Our largest denominational body that responded were Baptists. Among respondents they had 380 FT of which only 18 were female. However, those 18 females averaged an eye-popping $50,000 wage, while their male counterparts only earned $47,000. That salary average for Baptist women represents a significantly higher average wage than any other denominational body responding with at least 10 female FT YP’s. Almost a third of all FT women reporting were Methodist (98 respondents), averaging a $39,000 salary. Presbyterian women accounted for 22% of all female respondents; and they earn nearly $45,000. Lutherans had 7% of the total respondency, and came in with a $41,480 salary. Non-denominational Female YP’s earn nearly $44,000. It’s interesting to note that the largest denominational body of female FT YP’s (Methodist) had the lowest salary by more than 5% of any denominational body reporting with 10 or more female YPs. While, of course, many factors contribute to the salary wage gap, one prospective idea on how to begin to close the gap would be to have Methodists begin to pay their male and female pastors more highly. Across our 23 denominational classifications, counting Catholic and Non-denominational churches, Methodists ranked 20th in total compensation among both genders. If I remove the females from all of the data and rank denominations by what they pay their male FT YP’s, the Methodists jump up to #11 of 23 in our data from #20. So while it appears Methodists are very much in favor of having female Youth Pastors based on having the largest representation in our study, their compensation of their women is still giving less than equal value to their male counterparts. By comparison, Presbyterian women earn nearly $45,000, while their male counterparts earn less than $300 more on average; thus signifying not only an egalitarian theology, but also a real life practice that values equality between genders.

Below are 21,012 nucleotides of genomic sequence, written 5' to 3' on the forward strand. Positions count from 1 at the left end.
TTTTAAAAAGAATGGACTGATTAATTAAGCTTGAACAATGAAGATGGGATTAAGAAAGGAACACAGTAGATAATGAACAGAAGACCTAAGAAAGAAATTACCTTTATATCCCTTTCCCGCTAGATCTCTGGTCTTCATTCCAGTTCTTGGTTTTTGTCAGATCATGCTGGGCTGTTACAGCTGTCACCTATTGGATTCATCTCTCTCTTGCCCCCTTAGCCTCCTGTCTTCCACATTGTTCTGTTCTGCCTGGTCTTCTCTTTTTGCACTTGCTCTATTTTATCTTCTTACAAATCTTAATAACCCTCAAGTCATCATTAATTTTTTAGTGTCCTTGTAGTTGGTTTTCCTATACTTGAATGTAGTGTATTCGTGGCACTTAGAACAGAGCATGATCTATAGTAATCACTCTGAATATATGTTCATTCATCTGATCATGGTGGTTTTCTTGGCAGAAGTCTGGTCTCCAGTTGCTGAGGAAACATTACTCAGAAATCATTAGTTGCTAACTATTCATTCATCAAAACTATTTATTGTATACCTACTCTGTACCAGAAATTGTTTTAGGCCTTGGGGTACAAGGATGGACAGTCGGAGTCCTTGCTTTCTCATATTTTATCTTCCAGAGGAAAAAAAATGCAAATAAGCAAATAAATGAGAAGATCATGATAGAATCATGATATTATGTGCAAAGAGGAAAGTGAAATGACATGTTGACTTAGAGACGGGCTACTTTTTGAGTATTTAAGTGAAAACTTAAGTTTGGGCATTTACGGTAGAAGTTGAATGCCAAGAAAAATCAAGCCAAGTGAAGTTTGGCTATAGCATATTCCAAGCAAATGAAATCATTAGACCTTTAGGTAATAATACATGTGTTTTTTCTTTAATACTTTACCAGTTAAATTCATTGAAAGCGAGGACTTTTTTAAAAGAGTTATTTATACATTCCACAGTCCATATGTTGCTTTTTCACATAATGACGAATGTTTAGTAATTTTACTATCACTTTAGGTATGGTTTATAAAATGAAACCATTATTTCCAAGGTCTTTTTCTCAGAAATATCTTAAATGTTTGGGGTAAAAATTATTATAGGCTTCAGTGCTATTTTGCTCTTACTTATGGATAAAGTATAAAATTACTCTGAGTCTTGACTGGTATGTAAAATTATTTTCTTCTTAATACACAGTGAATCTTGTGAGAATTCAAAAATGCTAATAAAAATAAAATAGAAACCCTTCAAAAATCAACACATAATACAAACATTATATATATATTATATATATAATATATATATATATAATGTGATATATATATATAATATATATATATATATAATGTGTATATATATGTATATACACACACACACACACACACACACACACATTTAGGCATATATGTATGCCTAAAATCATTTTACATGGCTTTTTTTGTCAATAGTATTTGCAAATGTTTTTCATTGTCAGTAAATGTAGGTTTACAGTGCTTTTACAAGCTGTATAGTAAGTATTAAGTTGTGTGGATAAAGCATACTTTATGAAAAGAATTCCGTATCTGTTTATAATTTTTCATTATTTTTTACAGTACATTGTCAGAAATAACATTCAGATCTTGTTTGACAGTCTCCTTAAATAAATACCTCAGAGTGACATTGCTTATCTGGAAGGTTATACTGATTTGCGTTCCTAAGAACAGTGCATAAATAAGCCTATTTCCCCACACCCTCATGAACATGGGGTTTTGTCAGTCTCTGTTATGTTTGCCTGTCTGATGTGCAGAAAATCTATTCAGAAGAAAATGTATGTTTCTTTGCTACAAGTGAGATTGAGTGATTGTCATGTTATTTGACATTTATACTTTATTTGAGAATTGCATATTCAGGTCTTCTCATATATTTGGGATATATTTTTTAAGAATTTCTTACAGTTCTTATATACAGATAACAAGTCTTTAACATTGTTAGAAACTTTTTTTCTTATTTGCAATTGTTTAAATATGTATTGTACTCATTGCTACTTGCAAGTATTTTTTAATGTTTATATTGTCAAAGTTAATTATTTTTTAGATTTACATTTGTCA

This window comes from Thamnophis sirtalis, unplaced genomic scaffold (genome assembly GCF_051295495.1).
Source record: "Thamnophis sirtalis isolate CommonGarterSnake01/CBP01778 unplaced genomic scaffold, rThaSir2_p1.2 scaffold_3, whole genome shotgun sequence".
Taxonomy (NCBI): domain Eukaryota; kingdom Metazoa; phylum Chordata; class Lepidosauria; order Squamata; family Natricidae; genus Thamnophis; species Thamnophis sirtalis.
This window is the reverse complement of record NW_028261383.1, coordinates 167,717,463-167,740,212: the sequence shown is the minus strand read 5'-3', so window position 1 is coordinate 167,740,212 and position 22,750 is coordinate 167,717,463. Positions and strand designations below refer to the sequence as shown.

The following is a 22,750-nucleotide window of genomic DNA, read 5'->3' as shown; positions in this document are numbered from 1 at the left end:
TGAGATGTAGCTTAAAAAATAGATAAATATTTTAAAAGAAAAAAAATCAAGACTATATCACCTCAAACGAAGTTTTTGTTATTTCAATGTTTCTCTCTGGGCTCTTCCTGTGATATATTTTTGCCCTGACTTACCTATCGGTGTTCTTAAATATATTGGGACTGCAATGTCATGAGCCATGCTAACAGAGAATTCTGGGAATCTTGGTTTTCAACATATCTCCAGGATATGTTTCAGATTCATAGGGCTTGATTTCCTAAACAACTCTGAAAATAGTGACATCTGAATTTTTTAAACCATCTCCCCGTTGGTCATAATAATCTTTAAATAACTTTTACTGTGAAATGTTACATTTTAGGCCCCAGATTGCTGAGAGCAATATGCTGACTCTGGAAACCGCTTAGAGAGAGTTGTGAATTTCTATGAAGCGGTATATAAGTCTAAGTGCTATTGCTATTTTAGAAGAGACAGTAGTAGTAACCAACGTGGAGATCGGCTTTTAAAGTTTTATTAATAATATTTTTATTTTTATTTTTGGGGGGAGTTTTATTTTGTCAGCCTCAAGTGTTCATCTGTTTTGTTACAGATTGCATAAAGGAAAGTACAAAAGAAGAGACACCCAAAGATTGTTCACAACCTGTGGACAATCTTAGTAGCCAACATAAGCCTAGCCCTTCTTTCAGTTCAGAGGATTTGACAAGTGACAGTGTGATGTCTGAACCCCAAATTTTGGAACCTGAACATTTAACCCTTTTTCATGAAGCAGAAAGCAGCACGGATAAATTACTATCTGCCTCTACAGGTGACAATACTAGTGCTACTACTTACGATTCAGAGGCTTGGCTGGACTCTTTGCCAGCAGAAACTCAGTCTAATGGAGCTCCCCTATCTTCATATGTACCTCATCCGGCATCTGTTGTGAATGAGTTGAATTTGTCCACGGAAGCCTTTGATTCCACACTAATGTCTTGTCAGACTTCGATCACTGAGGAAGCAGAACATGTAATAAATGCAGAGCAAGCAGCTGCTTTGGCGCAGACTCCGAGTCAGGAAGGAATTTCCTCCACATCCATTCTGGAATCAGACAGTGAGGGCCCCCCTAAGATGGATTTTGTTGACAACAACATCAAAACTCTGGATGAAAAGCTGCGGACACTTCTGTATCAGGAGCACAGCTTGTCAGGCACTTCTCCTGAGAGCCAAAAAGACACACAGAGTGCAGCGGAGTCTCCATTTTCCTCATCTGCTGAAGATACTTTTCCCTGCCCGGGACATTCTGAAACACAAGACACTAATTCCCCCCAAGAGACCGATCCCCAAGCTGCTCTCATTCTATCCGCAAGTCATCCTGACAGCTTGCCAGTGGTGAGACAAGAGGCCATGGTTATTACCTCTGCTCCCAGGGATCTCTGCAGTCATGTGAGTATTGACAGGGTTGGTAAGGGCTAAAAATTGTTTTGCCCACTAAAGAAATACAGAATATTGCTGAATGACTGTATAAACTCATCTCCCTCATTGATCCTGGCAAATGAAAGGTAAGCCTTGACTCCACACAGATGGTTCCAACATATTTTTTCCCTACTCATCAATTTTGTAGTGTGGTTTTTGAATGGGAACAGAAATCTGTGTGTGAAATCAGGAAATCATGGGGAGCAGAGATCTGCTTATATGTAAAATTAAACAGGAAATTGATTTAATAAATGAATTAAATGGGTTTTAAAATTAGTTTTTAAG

What Can We Do?
This is all very tricky because of the various theological traditions that exist and even participated in this survey. First of all, if you’re a woman, I’d encourage you to pay attention to how your denominational body treats women; not just theologically, but also where the rubber meets the road: how they pay their Pastors. I also think its worth considering that more and more women are being incentivized to qualify themselves more fully than men by pursuing Seminary training.
Also, my encouragement to my fellow men in youth ministry is to not presume you know what it’s like to be a women in ministry. This has been a boys club for a long time. And its shifting right before our eyes regardless of your theological stream. We Christians swim in a wide river of theology under the name of Jesus, and it’s time for our Boards and Bosses to not just preach and teach equality, but to consider how they can compensate women with similar tenure, education, and gifting the same as their male counterparts.
For far too long the church has been known for what we are against. It’s time for us to be known for what we are for; and equality in compensation ought to be one of those things. And that equality needs to start within our four walls before we can expect industries around us to take our message seriously.